- Ted Miller, ESPN Staff Writer
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In 2012, Arizona's defense surrendered 35.3 points per game. That's bad. This past season, Arizona yielded 24.2 points per game. Much better.
The Wildcats had the most improved defense in the Pac-12 in 2013. Part of that was having little room to get worse, but the most obvious reason the unit was so much better was experience. Arizona welcomed back all 11 starters in 2013 from 2012. You could also add that a second year in coordinator Jeff Casteel's system helped.
In other words, maturity matters for a defense. While the Wildcats couldn't wow anyone with their talent, they played much better team defense in 2013 than the previous year.
Every season, offenses and defenses improve or regress. Oregon State had the most improved defense in the conference in 2012. It regressed the most in 2013.
So who is poised to make a big jump this fall? Let's break it down by division, starting with the North.
Here's how the three worst defenses in the North in 2013 stack up heading into 2014:
If California gets better luck with injuries, it can't help but improve. That combined with the arrival of respected coordinator Art Kaufman should significantly boost the Bears. If you were laying money on a defense to subtract 10 points from its points per game number, the Bears would be a good bet, seeing that giving up nearly 36 points per game is still nothing to write home about.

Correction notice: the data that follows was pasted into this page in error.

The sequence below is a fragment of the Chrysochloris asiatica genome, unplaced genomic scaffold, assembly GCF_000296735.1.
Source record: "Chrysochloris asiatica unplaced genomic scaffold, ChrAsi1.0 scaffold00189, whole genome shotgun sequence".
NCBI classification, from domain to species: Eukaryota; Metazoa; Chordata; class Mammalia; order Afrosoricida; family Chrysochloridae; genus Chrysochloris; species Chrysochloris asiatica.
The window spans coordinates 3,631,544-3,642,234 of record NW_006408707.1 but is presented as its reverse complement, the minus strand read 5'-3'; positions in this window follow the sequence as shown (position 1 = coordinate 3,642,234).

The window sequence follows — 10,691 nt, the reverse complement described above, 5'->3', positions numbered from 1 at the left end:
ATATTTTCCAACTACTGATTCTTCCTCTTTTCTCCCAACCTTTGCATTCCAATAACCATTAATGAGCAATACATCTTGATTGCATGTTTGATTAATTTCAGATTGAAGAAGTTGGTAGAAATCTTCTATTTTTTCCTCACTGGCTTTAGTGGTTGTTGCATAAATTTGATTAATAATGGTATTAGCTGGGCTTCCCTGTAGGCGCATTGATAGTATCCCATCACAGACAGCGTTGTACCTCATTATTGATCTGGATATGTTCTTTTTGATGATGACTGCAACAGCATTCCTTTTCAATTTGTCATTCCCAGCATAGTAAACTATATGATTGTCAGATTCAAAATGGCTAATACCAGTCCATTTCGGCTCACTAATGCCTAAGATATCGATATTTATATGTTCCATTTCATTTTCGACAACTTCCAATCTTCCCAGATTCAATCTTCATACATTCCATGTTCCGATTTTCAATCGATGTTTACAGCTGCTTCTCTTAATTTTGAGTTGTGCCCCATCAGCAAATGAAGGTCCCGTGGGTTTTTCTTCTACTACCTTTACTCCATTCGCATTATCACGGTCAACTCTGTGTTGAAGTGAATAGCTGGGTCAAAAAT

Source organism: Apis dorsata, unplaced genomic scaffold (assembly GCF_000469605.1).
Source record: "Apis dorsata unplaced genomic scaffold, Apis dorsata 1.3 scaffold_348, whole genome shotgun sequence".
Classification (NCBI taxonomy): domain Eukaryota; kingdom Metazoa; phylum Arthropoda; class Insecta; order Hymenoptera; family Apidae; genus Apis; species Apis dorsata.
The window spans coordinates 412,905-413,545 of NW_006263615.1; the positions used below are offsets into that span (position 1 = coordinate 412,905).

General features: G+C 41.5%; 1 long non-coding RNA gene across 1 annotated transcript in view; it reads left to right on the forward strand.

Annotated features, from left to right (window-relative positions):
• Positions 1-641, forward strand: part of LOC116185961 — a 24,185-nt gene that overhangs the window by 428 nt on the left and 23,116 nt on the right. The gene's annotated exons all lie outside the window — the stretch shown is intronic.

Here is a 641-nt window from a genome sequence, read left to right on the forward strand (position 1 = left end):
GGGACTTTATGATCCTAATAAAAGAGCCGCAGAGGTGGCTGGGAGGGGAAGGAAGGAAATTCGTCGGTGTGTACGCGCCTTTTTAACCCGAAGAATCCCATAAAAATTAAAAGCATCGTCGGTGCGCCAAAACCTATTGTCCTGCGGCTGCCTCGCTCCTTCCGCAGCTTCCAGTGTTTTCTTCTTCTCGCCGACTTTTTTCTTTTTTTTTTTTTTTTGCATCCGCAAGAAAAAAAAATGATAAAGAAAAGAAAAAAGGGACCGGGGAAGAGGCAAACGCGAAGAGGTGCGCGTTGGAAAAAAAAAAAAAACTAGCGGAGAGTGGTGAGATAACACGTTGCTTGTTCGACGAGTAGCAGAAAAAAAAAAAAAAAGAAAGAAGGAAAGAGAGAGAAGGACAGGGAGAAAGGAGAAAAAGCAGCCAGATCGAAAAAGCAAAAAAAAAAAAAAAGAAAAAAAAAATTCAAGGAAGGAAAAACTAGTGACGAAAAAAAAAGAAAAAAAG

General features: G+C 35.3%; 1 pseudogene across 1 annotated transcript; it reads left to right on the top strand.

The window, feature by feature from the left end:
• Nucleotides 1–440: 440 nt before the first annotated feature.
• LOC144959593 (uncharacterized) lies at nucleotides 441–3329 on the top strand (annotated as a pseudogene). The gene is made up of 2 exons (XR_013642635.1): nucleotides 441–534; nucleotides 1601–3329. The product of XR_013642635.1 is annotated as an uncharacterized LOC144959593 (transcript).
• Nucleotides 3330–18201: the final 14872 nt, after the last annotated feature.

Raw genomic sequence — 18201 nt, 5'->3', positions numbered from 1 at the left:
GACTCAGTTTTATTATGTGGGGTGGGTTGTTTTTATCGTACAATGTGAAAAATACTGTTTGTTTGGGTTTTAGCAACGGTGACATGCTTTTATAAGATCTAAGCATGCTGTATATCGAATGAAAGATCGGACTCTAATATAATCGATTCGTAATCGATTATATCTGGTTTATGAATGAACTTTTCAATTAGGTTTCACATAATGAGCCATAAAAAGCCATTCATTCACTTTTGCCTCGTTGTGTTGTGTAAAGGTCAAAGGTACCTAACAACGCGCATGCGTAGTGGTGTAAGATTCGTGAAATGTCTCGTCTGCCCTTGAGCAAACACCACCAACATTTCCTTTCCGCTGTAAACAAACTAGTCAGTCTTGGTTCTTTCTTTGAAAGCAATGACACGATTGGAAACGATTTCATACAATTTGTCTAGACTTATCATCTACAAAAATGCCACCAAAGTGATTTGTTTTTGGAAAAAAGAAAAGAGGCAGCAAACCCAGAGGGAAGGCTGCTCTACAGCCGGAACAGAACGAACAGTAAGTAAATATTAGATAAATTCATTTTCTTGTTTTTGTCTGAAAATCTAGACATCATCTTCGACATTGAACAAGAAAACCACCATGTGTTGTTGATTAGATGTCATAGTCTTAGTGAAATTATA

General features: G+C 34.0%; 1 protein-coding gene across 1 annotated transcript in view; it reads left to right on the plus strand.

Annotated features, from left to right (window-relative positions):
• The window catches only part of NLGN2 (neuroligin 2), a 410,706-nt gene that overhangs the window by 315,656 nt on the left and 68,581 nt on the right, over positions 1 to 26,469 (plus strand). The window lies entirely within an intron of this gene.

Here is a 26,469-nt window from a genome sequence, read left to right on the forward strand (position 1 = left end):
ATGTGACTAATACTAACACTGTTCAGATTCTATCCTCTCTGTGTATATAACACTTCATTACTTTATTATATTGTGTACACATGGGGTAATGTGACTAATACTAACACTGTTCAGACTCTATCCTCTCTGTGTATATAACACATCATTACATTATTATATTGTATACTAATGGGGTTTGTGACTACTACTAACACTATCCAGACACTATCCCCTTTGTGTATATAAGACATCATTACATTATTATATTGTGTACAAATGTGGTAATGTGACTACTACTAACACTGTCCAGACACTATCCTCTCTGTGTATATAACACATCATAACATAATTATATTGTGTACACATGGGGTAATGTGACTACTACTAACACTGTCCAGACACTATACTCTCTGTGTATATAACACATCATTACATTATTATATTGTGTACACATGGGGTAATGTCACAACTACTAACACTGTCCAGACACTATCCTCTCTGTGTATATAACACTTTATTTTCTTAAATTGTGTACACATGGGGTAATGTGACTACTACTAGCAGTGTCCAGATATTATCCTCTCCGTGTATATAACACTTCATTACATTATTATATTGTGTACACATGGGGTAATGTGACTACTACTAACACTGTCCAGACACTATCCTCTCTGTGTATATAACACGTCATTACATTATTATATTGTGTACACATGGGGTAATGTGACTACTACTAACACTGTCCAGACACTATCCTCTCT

Washington State is replacing three starters in its secondary, including safety Deone Bucannon, the Cougars' headliner and emotional leader. Still, a better-than-you-think front seven, including talented end Xavier Cooper, could help the unit take a step forward next fall.
The team most poised to make a move from bad to good, however, is Oregon State, which should make a jump from the bottom half into the top half of the Pac-12 rankings.
Yes, three of four starters are gone from the defensive line, including NFL draft pick Scott Crichton. But the Beavers will be significantly better at defensive tackle -- Miami transfer Jalen Grimble was one of the stars of spring practices -- and the back seven will rank among the conference's most seasoned and talented.
The Beavers went from giving up 30.8 points per game in 2011 to 20.6 points per game in 2012. The potential is there for a similar leap from 2013 to 2014.
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